Can there be hope for peace in Syria? For the first time in nearly three years, both local and international developments point to such a possibility. With realization in Western capitals that Russia and Iran are the most influential players in Syria, hopes have been aroused that movement toward a peace deal may be forthcoming. There are also no opposition demands for Bashar al-Asad to step down, at least at this stage.
Beirut, Crescent-online | October 4, 2013
Following from the US-Iran thaw, however modest, hopes have been aroused of some kind of a peace deal in Syria. Two days ago, Ahmed Jarba, head of the Syrian National Coalition (SNC) said his group would be willing to participate in the Geneva-2 talks if the Arab countries supporting the SNC would guarantee that the interim government would be put in place in Syria.
Significantly, Jarba did not say anything about President Bashar al-Asad’s removal from power. This demand may come up again but with recent developments, this is becoming a moot point.
There have been other developments as well that lead one to speculate that the tide might be turning in Syria. On September 30, the veteran Middle East correspondent for the Independent reported that some members of the Free Syrian Army (FSA) had traveled to Damascus for talks with a senior Asad advisor. They were given government guarantees of safe passage.
In areas under FSA control, such as Aleppo and Homs province, government schools and other institutions have opened. Further, there are efforts by the government to attract soldiers that had defected to the FSA to rejoin the army. There will be no reprisals or punishment.
This has the added advantage of ending fighting in rebel-held areas, and using the returning deserters to go after the foreign mercenaries that the vast majority in Syria now fears.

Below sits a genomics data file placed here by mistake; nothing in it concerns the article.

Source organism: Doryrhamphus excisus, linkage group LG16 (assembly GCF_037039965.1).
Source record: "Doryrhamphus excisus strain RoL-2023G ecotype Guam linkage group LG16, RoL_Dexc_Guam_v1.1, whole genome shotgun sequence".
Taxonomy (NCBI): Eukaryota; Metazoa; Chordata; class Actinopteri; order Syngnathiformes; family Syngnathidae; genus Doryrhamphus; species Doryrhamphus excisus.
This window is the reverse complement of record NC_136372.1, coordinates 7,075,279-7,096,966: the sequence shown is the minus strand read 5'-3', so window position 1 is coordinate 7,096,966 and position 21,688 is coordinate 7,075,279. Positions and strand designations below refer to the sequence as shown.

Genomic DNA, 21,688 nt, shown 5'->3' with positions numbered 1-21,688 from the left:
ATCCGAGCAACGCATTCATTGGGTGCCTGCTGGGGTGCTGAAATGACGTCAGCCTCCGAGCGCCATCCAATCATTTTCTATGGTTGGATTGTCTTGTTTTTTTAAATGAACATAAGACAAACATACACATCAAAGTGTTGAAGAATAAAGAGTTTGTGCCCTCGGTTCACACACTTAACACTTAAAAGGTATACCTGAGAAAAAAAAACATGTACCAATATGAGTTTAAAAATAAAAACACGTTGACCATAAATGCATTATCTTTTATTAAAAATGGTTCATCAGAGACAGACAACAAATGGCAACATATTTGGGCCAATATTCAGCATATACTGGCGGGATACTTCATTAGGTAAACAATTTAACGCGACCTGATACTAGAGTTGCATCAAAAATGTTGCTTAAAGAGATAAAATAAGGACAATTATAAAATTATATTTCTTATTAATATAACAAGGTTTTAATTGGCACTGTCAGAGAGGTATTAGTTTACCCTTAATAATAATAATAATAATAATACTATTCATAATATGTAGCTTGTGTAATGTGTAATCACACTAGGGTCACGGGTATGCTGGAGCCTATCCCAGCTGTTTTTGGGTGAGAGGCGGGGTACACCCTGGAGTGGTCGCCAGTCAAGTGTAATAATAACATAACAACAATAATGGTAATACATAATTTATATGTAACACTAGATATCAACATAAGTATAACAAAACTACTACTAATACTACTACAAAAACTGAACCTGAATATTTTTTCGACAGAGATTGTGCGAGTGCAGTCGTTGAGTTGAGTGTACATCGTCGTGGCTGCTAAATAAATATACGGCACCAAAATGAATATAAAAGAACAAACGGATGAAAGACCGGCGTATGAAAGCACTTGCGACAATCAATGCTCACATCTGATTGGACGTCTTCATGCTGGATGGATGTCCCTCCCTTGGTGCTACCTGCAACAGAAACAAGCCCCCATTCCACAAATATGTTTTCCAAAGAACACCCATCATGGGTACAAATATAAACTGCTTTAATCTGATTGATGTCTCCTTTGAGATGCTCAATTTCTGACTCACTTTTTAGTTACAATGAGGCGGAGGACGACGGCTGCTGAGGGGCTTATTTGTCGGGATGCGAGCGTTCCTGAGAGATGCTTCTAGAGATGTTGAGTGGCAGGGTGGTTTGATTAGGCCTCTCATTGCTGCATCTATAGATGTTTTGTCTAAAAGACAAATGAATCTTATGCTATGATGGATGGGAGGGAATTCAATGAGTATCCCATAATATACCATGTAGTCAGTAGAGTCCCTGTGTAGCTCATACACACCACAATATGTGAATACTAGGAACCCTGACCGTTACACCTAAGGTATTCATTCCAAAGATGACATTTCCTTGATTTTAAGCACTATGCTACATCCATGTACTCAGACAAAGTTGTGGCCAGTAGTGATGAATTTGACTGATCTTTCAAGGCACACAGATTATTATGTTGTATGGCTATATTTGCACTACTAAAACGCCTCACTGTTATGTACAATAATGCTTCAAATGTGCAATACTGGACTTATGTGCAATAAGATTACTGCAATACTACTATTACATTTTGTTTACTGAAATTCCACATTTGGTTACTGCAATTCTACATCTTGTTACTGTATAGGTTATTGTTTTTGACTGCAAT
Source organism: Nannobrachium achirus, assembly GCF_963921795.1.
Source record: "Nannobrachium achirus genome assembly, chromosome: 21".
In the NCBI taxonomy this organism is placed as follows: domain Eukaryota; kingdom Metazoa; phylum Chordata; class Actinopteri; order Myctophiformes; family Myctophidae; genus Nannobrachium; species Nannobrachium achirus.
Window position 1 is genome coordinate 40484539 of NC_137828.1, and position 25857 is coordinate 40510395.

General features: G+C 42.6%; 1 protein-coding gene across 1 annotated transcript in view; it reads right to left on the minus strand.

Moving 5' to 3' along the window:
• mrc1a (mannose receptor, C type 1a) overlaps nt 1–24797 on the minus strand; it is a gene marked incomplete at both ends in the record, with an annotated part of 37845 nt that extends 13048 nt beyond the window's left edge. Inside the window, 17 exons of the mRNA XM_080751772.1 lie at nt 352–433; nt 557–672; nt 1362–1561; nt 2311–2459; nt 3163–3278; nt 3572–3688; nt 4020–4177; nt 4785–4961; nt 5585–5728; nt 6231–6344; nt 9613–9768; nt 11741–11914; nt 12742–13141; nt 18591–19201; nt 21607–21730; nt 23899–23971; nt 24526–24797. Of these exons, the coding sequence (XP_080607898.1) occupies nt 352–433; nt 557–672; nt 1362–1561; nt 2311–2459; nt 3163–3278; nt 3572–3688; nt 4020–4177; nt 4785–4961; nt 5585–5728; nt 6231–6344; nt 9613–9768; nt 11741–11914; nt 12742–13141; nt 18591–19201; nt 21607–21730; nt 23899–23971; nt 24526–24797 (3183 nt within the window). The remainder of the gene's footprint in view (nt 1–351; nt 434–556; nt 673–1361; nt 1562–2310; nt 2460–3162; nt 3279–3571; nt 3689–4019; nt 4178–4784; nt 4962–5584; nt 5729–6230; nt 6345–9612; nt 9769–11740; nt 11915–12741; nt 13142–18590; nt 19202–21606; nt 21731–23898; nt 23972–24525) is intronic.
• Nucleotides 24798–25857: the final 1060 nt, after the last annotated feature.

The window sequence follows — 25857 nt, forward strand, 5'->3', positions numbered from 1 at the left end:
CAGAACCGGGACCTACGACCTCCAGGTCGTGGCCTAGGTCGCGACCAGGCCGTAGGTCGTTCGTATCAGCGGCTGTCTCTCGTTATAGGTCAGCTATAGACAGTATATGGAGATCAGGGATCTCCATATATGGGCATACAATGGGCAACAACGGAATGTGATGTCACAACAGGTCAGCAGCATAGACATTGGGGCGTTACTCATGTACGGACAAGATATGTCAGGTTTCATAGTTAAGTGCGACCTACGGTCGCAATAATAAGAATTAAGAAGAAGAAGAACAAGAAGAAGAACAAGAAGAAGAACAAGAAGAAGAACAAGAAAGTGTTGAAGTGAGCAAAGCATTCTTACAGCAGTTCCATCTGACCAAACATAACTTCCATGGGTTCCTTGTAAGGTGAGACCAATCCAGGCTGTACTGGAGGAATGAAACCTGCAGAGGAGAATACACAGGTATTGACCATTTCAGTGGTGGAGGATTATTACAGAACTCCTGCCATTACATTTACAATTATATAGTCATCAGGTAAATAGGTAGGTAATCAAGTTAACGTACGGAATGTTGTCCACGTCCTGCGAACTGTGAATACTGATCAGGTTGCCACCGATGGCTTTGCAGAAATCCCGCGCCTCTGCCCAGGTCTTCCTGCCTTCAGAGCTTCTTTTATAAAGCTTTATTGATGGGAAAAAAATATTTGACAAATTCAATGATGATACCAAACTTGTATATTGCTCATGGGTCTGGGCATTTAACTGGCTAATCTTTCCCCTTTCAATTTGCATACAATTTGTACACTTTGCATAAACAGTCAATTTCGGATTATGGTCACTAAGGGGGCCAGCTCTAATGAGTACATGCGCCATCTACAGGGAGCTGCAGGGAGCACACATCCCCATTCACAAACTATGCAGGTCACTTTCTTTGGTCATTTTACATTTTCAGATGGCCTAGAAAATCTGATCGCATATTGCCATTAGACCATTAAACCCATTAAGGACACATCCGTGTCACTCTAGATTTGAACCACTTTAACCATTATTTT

There have been defections from the FSA to al-Qaeda affiliated groups. There has also been fighting between the two groups with the better-armed foreign mercenaries, brutal and without loyalty to anyone, besting FSA fighters.
This has alarmed the FSA leadership. Even some of their foreign sponsors are beginning to realize that al-Qaeda terrorists can easily turn their guns on them if the mercenaries’ demands are not met.
There is growing realization among the vast majority in Syria that Asad may not be a democratically elected president and he may be a brutal dictator, but his rule is still better than what al-Qaeda types will offer. Besides, Asad has promised elections next year and they will be open to candidates from all groups.
What has caused great alarm especially among the rebels’ Western sponsors—the US, Britain, France etc—is the recent massive attacks on Christian churches in Raaqqa and the brutal assault on the ancient Christian village of Maaloula by the Jabhat al-Nusra Front. Last Friday (September 27) bishops and patriarchs from across the region met in Beirut to highlight the grim plight of Christians in Syria and how to confront this growing threat at the hands of al-Qaeda elements.
Interestingly, this has brought convergence in US, Russian and Iran policy on Syria. There is also growing realization in Washington that without Iran and Russia’s help, Syria cannot be stabilized.
It seems even Saudi Arabia, the main troublemaker in the region, has realized this. King Abdullah of Saudi Arabia made an overture to President Hassan Rohani of Iran inviting him to participate in this year's Hajj.
It was not merely to perform Hajj, but Abdullah is keen to establish good rapport with President Rohani who has become the indispensable leader in the region. This is especially true of the situation in Syria.
Iran holds the key to Syria and whoever emerges in control there will influence events in the whole region. The Saudis appear to be signaling that they have lost the game. Are they trying to limit their losses and strike a deal with Iran?
Only time will tell whether the Saudis, like the Americans, can be trusted.